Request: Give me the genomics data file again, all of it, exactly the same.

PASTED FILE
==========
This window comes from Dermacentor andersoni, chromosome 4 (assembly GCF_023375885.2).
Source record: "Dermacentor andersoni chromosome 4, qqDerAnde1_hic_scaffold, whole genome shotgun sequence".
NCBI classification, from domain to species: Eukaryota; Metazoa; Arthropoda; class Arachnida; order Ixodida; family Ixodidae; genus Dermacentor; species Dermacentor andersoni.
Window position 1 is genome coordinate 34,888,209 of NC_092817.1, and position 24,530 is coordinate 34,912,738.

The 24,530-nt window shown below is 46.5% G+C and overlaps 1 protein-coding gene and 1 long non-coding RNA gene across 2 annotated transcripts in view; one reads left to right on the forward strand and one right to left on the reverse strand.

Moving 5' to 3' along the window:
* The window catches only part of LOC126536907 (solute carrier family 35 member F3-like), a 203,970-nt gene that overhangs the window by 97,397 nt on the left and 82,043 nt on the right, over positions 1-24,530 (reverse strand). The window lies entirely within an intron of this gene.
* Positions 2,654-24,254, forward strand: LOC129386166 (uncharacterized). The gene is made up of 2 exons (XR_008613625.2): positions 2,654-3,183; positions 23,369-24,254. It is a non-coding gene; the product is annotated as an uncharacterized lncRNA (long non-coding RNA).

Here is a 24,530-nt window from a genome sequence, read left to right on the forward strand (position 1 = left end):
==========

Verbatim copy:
This window comes from Dermacentor andersoni, chromosome 4 (assembly GCF_023375885.2).
Source record: "Dermacentor andersoni chromosome 4, qqDerAnde1_hic_scaffold, whole genome shotgun sequence".
NCBI classification, from domain to species: Eukaryota; Metazoa; Arthropoda; class Arachnida; order Ixodida; family Ixodidae; genus Dermacentor; species Dermacentor andersoni.
Window position 1 is genome coordinate 34,888,209 of NC_092817.1, and position 24,530 is coordinate 34,912,738.

The 24,530-nt window shown below is 46.5% G+C and overlaps 1 protein-coding gene and 1 long non-coding RNA gene across 2 annotated transcripts in view; one reads left to right on the forward strand and one right to left on the reverse strand.

Moving 5' to 3' along the window:
* The window catches only part of LOC126536907 (solute carrier family 35 member F3-like), a 203,970-nt gene that overhangs the window by 97,397 nt on the left and 82,043 nt on the right, over positions 1-24,530 (reverse strand). The window lies entirely within an intron of this gene.
* Positions 2,654-24,254, forward strand: LOC129386166 (uncharacterized). The gene is made up of 2 exons (XR_008613625.2): positions 2,654-3,183; positions 23,369-24,254. It is a non-coding gene; the product is annotated as an uncharacterized lncRNA (long non-coding RNA).

Here is a 24,530-nt window from a genome sequence, read left to right on the forward strand (position 1 = left end):